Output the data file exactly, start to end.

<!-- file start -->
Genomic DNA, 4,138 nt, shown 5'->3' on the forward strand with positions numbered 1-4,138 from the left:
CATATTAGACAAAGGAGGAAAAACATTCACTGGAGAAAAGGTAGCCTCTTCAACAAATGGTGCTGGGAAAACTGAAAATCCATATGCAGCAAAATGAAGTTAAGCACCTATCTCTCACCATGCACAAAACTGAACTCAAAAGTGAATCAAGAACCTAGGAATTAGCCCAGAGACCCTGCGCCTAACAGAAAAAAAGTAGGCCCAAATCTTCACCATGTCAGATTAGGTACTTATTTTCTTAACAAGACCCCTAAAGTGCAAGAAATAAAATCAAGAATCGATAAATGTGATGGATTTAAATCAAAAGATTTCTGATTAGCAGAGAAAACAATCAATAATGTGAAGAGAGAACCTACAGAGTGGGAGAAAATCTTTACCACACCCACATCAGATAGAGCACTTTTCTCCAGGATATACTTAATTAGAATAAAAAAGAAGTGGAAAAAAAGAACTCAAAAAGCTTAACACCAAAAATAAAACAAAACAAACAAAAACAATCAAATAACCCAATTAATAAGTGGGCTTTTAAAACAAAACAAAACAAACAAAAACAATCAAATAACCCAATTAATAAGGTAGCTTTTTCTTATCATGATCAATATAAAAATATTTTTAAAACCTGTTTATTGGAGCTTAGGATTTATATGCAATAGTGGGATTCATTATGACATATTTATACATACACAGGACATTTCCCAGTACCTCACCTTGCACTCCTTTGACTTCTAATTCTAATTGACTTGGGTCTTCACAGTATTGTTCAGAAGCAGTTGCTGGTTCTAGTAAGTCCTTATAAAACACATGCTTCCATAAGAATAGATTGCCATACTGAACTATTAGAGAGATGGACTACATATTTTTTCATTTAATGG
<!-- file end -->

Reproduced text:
Genomic DNA, 4,138 nt, shown 5'->3' on the forward strand with positions numbered 1-4,138 from the left:
CATATTAGACAAAGGAGGAAAAACATTCACTGGAGAAAAGGTAGCCTCTTCAACAAATGGTGCTGGGAAAACTGAAAATCCATATGCAGCAAAATGAAGTTAAGCACCTATCTCTCACCATGCACAAAACTGAACTCAAAAGTGAATCAAGAACCTAGGAATTAGCCCAGAGACCCTGCGCCTAACAGAAAAAAAGTAGGCCCAAATCTTCACCATGTCAGATTAGGTACTTATTTTCTTAACAAGACCCCTAAAGTGCAAGAAATAAAATCAAGAATCGATAAATGTGATGGATTTAAATCAAAAGATTTCTGATTAGCAGAGAAAACAATCAATAATGTGAAGAGAGAACCTACAGAGTGGGAGAAAATCTTTACCACACCCACATCAGATAGAGCACTTTTCTCCAGGATATACTTAATTAGAATAAAAAAGAAGTGGAAAAAAAGAACTCAAAAAGCTTAACACCAAAAATAAAACAAAACAAACAAAAACAATCAAATAACCCAATTAATAAGTGGGCTTTTAAAACAAAACAAAACAAACAAAAACAATCAAATAACCCAATTAATAAGGTAGCTTTTTCTTATCATGATCAATATAAAAATATTTTTAAAACCTGTTTATTGGAGCTTAGGATTTATATGCAATAGTGGGATTCATTATGACATATTTATACATACACAGGACATTTCCCAGTACCTCACCTTGCACTCCTTTGACTTCTAATTCTAATTGACTTGGGTCTTCACAGTATTGTTCAGAAGCAGTTGCTGGTTCTAGTAAGTCCTTATAAAACACATGCTTCCATAAGAATAGATTGCCATACTGAACTATTAGAGAGATGGACTACATATTTTTTCATTTAATGG